I am forever changed.
I am no longer the “Obsessive Neurotic Gardener”.
Sure, I’ll continue to garden, just not “obsessively” and absolutely not “neurotically”.
I’ll continue to write, but it won’t be solely focused on the garden and my plant affection. There will be a dose of anger and whatever tickles my fancy that day. You may have realized that already but if not, my apologies in advance.
And it is all because of the threat of this f’n pipeline.
Beware of rambling rant to come.
I spent my entire evening crafting a long winded note to FERC (The “Federal Energy Regulatory Commission”), the governmental commission that is allegedly “overseeing” the potential construction of the Penn East pipeline. With the uncertainty of what lies ahead and a constant feeling of “What can I do to fight for the cause?”, I find myself drawn to writing. It keeps my mind occupied, allows for the release of pent up anger and makes me feel like I am contributing in some small way.
It is just so hard to fathom what little say we have in this entire process outside of putting up some signs on our lawns or submitting website comments. But damn if it doesn’t feel good to put those angry words on paper (figuratively speaking). And I’ve never been more impressed by all those who have given so much in this fight even if they aren’t directly affected. We are talking passion, perseverance and intelligence like I’ve never seen before.
With the real possibility that my yard may be torn to bits within the next two years, it is impossible for me to think long term in terms of a garden. And that is exactly what drew me into gardening ever since I awkwardly planted that first hydrangea back in 1997. The long range planning was exciting with infinite possibilities (not to mention a nice way to survive the winter doldrums).
At the same time, gardening provides you with short term “wins” (not to mention a bevy of constructive “losses”) along the way while you are trying to ultimately build that dream garden. And even though we all know that dream garden is difficult if not impossible to attain, we love the process. We really really love the process.
We love the research through on-line forums and magazines.
We love that surprise bloom from a perennial we had given up on.
We love visiting another garden and saying “I’m going to steal that idea”.
We love tearing it up and starting all over, convinced this is the time we will get it all right.
But now I’ve lost all of that mojo. The romanticism of gardening is gone. It is impossible to feel obsessive and senseless to remain even the least bit neurotic.
I hope this is temporary and only time will tell. I hate the fact that I’m allowing greed and the governmental co-conspirators to affect me so deeply. I’m more pissed off than I’ve ever been in my life. I’m becoming that guy that trusts no one; that happy-go-lucky and admittedly naive dude is now in the rear view. And worst of all, is the feeling of helplessness. Too much hurry up and wait.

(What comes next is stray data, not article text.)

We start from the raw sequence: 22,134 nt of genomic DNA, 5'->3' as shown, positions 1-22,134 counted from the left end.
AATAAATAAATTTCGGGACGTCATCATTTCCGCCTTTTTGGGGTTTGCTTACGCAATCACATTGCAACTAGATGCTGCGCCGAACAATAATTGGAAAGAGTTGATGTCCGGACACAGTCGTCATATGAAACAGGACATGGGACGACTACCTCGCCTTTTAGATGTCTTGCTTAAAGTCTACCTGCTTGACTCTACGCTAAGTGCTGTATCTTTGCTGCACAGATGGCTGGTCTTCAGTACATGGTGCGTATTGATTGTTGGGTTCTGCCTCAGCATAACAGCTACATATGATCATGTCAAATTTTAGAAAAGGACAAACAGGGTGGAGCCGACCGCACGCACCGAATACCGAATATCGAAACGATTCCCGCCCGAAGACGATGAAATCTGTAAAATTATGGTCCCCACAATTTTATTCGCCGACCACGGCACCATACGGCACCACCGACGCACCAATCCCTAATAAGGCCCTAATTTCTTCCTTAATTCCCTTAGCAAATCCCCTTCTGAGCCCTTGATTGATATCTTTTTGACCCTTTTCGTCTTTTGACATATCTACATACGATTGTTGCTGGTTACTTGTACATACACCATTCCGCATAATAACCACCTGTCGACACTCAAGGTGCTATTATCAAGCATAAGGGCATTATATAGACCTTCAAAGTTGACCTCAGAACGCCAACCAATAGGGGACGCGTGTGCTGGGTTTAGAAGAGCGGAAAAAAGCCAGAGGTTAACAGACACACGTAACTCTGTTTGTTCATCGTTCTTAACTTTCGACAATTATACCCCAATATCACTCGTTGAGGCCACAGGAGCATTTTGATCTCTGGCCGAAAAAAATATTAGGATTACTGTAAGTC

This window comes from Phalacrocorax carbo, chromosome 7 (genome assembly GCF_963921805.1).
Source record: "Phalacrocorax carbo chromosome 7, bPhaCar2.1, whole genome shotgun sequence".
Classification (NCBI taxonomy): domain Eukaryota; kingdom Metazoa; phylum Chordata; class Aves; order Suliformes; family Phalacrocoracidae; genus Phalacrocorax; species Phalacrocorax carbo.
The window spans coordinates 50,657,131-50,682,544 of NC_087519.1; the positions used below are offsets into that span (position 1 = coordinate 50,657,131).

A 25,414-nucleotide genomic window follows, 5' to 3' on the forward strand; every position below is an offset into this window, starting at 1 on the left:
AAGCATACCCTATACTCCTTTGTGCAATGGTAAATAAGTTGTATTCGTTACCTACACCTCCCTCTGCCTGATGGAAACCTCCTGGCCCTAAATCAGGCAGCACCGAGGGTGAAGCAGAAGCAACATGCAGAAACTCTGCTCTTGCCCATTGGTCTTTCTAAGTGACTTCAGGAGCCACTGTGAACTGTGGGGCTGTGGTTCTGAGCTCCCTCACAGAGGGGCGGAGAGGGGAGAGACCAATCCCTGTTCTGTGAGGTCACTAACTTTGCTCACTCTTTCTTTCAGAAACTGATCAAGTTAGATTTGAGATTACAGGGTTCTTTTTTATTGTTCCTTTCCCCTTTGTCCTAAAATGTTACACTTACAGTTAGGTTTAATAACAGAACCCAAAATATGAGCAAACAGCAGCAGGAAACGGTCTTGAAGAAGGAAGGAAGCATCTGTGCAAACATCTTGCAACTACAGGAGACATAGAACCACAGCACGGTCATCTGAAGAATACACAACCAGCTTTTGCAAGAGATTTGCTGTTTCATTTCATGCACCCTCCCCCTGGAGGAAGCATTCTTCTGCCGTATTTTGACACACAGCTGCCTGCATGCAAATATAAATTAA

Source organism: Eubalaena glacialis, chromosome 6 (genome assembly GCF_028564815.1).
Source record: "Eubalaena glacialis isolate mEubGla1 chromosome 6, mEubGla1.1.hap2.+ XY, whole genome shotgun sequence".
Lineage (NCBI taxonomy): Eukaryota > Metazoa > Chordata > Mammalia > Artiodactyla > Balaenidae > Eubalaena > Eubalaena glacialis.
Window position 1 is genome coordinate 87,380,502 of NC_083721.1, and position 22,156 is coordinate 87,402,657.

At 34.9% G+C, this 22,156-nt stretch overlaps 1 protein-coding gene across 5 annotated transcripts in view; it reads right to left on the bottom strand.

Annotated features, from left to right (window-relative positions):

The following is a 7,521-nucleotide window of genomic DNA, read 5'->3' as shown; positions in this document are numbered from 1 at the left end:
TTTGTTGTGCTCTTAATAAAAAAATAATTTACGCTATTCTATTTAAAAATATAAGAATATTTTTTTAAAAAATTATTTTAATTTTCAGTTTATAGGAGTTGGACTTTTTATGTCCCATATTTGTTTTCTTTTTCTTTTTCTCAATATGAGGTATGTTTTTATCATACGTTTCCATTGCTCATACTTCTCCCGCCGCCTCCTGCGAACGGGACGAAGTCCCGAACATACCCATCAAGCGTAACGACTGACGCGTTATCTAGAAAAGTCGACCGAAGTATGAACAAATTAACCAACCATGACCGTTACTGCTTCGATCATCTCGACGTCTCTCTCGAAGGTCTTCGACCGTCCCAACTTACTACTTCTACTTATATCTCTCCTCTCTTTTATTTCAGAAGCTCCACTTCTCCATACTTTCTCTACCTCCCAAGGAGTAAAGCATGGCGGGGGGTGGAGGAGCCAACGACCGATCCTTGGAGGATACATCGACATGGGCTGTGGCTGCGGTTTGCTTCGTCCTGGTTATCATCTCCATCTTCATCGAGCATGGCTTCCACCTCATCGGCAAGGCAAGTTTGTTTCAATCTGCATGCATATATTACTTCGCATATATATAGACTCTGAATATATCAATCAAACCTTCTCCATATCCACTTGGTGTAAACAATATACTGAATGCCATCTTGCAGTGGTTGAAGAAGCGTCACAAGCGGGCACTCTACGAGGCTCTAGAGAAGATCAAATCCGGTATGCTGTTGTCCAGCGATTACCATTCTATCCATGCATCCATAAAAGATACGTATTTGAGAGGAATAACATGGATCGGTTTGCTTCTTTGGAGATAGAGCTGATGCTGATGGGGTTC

Look, I realize things could be much worse. I’m not that far gone and I’m not looking for your sympathy in any way. We all have our battles over the course of our lifetime and this just happens to be one of them for us. I just happen to deal with it better by vocalizing it and hoping it can have even the tiniest positive impact. Writing is what I do.
And I know it may sound strange after everything I’ve written to this point, but in an odd way, this experience, even in its earliest of stages, has changed me in a positive way.
I may have lost the wonder of what my garden may hold for me in the future, but I have never been more present than I am right now. I spend more time feeling than I do planning. I feel proud of what I’ve built/accomplished without much focus on what I still need to do.
I can even say that I’ve paid more attention to my container plants than ever before. Enjoy the moment, enjoy all of those ripe tomatoes while they last.
I also sense that the kids are learning from this experience. Yes, they are losing faith in the government and the ways of the powerful people, but hopefully they are on board with standing up for what you believe in. Even when things look dire, never give up. And never take your earth for granted; it is an invaluable resource that we must not f with.
And finally, I know I said it before but it bears repeating; there are so many good people who dedicate themselves to the cause in such a selfless manner. These people are our neighbors and we need to thank them more. A sense of community is being built and strengthened and it is one that cannot be broken.
We are angry and disillusioned, but we are not giving up.